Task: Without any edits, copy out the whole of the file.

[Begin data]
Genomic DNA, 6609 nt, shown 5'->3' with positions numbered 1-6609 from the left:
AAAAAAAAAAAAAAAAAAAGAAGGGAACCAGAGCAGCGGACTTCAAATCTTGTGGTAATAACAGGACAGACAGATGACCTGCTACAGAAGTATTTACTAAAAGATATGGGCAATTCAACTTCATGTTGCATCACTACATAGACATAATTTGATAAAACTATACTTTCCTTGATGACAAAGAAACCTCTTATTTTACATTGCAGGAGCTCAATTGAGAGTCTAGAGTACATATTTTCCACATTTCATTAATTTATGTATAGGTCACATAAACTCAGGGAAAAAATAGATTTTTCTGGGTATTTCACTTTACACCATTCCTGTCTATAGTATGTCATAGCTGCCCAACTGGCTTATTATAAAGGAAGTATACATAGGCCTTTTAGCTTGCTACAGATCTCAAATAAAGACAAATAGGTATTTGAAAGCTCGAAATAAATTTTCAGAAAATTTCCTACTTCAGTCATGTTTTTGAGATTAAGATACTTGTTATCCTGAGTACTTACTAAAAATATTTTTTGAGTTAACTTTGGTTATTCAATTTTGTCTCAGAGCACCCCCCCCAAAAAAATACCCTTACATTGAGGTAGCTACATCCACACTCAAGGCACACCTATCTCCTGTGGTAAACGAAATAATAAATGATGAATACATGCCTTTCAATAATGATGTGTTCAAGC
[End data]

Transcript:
Genomic DNA, 6609 nt, shown 5'->3' with positions numbered 1-6609 from the left:
AAAAAAAAAAAAAAAAAAAGAAGGGAACCAGAGCAGCGGACTTCAAATCTTGTGGTAATAACAGGACAGACAGATGACCTGCTACAGAAGTATTTACTAAAAGATATGGGCAATTCAACTTCATGTTGCATCACTACATAGACATAATTTGATAAAACTATACTTTCCTTGATGACAAAGAAACCTCTTATTTTACATTGCAGGAGCTCAATTGAGAGTCTAGAGTACATATTTTCCACATTTCATTAATTTATGTATAGGTCACATAAACTCAGGGAAAAAATAGATTTTTCTGGGTATTTCACTTTACACCATTCCTGTCTATAGTATGTCATAGCTGCCCAACTGGCTTATTATAAAGGAAGTATACATAGGCCTTTTAGCTTGCTACAGATCTCAAATAAAGACAAATAGGTATTTGAAAGCTCGAAATAAATTTTCAGAAAATTTCCTACTTCAGTCATGTTTTTGAGATTAAGATACTTGTTATCCTGAGTACTTACTAAAAATATTTTTTGAGTTAACTTTGGTTATTCAATTTTGTCTCAGAGCACCCCCCCCAAAAAAATACCCTTACATTGAGGTAGCTACATCCACACTCAAGGCACACCTATCTCCTGTGGTAAACGAAATAATAAATGATGAATACATGCCTTTCAATAATGATGTGTTCAAGC